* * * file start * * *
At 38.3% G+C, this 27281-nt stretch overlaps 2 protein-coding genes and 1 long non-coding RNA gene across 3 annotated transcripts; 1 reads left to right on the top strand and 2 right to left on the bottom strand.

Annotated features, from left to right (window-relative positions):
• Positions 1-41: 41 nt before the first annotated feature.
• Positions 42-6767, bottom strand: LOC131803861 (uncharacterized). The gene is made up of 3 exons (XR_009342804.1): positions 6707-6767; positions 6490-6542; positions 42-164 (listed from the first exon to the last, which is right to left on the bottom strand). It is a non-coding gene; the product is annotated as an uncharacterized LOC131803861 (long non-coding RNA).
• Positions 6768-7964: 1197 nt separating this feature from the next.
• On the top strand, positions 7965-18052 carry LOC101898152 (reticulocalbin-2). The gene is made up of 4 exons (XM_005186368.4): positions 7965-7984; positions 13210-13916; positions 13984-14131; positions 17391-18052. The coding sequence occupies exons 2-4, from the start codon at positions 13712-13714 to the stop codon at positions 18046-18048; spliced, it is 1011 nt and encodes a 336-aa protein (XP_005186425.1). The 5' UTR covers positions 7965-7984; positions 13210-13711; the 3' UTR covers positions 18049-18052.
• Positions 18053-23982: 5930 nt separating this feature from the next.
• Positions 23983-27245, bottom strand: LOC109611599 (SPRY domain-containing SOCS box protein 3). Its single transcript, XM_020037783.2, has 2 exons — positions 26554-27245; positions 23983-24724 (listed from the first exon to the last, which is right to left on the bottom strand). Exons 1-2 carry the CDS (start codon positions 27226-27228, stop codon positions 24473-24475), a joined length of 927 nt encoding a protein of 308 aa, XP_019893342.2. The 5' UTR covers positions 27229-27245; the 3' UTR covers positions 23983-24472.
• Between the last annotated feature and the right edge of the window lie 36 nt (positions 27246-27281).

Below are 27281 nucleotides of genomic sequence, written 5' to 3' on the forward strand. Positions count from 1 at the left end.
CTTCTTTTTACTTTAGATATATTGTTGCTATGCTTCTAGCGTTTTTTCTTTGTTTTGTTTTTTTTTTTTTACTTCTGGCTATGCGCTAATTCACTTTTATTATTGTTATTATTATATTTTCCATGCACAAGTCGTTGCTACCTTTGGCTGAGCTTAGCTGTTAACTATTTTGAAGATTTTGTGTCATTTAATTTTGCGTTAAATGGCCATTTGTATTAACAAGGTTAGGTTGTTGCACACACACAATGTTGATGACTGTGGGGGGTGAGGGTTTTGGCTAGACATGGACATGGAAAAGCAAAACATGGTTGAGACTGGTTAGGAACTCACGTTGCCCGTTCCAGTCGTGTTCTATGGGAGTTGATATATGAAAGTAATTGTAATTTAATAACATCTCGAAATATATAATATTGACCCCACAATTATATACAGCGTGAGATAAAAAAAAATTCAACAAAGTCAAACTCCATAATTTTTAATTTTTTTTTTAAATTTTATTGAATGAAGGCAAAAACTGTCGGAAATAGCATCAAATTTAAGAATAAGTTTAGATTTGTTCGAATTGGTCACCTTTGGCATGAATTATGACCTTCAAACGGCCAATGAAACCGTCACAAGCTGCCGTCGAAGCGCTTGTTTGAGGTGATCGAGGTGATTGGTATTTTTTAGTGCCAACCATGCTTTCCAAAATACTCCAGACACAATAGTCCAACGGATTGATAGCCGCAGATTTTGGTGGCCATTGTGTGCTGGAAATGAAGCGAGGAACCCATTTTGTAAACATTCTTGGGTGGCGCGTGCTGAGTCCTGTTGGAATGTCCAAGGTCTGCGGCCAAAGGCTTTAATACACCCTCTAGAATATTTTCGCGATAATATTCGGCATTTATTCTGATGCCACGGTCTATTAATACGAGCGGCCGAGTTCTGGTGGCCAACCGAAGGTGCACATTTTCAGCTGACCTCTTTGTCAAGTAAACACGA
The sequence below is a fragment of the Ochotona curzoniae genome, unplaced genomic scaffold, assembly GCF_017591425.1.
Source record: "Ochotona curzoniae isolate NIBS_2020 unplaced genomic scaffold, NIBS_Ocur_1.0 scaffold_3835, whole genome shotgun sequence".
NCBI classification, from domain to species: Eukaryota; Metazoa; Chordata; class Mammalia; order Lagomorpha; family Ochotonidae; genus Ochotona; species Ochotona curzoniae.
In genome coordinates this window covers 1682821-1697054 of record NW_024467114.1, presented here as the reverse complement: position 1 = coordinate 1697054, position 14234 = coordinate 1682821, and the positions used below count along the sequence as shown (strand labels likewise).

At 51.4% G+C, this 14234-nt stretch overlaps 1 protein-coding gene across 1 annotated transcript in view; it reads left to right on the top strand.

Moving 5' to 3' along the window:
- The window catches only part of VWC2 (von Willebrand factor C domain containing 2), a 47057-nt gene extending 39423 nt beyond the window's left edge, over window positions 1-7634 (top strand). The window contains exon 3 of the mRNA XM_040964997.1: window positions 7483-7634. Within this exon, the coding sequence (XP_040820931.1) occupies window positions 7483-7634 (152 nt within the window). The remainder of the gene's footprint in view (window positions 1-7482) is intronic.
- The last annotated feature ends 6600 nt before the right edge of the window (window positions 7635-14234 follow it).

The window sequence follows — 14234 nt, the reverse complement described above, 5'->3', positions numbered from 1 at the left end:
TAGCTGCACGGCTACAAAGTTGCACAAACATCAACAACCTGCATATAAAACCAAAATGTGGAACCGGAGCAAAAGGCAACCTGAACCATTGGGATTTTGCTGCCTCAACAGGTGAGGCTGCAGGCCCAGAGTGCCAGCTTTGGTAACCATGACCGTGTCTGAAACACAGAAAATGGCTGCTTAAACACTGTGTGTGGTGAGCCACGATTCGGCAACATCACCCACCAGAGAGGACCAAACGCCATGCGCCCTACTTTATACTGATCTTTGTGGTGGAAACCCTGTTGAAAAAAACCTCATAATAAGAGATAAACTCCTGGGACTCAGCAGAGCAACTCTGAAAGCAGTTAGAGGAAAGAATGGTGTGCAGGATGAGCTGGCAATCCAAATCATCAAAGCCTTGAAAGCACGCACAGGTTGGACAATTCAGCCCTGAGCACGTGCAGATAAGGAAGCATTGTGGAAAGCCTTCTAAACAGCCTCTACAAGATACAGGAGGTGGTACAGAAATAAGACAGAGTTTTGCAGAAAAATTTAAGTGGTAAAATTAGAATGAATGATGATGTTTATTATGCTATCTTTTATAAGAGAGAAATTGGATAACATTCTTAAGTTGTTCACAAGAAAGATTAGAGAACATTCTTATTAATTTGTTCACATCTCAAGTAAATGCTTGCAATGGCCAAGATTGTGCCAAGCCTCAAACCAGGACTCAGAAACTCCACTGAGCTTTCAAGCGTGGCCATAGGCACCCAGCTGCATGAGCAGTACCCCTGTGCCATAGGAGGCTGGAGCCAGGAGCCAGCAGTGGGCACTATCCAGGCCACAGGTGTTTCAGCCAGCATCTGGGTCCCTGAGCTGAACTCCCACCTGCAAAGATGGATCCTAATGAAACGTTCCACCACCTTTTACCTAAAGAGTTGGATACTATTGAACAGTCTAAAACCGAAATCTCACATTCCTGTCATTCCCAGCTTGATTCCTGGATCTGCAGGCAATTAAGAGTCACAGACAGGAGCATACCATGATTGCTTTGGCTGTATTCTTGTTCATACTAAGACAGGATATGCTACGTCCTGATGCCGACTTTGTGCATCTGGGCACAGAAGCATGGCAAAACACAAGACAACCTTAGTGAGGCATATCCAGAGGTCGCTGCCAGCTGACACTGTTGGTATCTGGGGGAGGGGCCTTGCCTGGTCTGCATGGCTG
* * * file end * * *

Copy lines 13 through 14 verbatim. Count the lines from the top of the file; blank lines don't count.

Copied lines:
Source record: "Ochotona curzoniae isolate NIBS_2020 unplaced genomic scaffold, NIBS_Ocur_1.0 scaffold_3835, whole genome shotgun sequence".
NCBI classification, from domain to species: Eukaryota; Metazoa; Chordata; class Mammalia; order Lagomorpha; family Ochotonidae; genus Ochotona; species Ochotona curzoniae.